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Libya Chosen as Site of Darfur Peace Negotiations

U.N. Secretary-General Ban Ki-moon says new peace negotiations aimed at bringing an end to the four-year-old conflict in Darfur will start October 27 in Libya. Ban made this announcement at the end of talks with Sudanese President, Omar al-Bashir in Khartoum. Lisa Schlein has more from the Sudanese capital.

Emerging from his meeting with Sudanese President, Omar Al-Bashir, U.N. Secretary-General, Ban Ki-moon told journalists the talks were very useful and that he and the president have taken a big step toward their shared goal of bringing peace to Darfur.

"We are pushing very hard to bring the various parties to the Darfur conflict to the negotiating table," he said. "We need a peace to keep. That means an immediate cease fire and an end to violence."

In a joint communiqué issued after the meeting, the government of Sudan pledged to do its best to implement the Comprehensive Peace Agreement, which ended more than 20 years of civil war between the North and the South. It pledged an end to hostilities in Darfur if circumstances permit and agreed upon a ceasefire.

It also pledged to work toward a peace agreement and to facilitate the timely deployment of the 26,000-strong hybrid African Union-United Nations peacekeeping force to Darfur.

For its part, the United Nations pledged to support these efforts. It welcomed the renewed peace talks for Darfur and promised to deploy the hybrid operation in a timely fashion.

Secretary-General Ban said the situation surrounding the Darfur crisis has changed and the time is now ripe to launch new peace talks. He said everyone involved in the conflict must seize this opportunity.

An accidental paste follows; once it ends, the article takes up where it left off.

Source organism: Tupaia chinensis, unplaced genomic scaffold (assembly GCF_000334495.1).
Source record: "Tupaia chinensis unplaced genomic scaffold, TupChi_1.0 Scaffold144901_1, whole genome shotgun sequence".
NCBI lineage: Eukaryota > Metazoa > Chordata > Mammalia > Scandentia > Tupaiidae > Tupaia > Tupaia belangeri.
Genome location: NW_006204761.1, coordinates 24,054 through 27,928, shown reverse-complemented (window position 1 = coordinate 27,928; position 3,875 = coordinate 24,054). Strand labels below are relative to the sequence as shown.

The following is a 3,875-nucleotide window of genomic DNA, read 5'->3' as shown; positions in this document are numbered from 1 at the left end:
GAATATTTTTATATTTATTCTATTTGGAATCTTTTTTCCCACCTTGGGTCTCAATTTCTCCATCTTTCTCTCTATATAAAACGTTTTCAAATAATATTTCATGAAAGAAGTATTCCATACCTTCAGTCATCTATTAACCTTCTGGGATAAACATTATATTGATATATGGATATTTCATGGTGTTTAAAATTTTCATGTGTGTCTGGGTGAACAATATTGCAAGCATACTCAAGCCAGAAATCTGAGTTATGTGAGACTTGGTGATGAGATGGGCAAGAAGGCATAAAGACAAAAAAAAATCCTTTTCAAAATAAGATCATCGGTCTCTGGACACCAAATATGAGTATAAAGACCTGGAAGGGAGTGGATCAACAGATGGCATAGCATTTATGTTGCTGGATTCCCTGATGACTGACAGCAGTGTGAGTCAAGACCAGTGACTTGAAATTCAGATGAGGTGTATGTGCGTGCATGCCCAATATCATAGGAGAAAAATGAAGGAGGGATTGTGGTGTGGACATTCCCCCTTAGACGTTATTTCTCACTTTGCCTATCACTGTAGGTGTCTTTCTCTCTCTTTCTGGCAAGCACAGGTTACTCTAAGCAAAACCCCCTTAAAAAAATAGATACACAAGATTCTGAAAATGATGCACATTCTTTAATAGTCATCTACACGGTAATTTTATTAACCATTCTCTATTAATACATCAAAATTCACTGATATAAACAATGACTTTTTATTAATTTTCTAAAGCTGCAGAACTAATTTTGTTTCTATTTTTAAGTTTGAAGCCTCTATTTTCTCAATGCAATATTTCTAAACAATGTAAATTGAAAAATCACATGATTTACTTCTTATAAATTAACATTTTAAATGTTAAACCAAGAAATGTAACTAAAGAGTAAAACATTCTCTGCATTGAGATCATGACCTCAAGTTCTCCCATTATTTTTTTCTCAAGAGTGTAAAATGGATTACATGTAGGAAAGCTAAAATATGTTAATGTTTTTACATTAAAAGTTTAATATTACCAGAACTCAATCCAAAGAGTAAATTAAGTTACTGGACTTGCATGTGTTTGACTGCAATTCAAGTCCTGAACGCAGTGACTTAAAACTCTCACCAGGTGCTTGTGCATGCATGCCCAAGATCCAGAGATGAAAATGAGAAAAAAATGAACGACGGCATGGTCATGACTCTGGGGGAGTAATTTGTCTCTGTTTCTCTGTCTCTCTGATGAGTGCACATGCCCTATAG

He said the Libyan government, which has been playing a very constructive role in facilitating the peace process, had been chosen over five other countries to host the negotiations.

"Tripoli could provide a good venue and could work as a good place to facilitate these peace negotiations," he said. "At this time I would again urge that all those concerned, the Sudanese government and major players in the region, particularly representatives of all movements should participate."

Eight key rebel groups have agreed to participate in the talks. However, the popular leader of the Sudan Liberation Army, Abdul Wahid, told the BBC that he would not attend. He said there was no point in talks until the fighting stops. Wahid did not sign on to the Abuja accord because he disagreed with a number of the provisions.

Ban said Wahid has great influence in the peace process and hopes he will come on board. The Sudanese Foreign Minister, Lam Akol Ajawin, also said he hoped he would turn up.

"My advice to Abdul Wahid is that great leaders in history are the ones who take the right decision at the right time," he said.

Ajawin said violence in Darfur results from the lack of security. He said insecurity can be stemmed either through the peace talks or the peacekeeping operation. He reiterated Sudan's support for the hybrid force and said the government would accept heavy equipment from wherever it comes.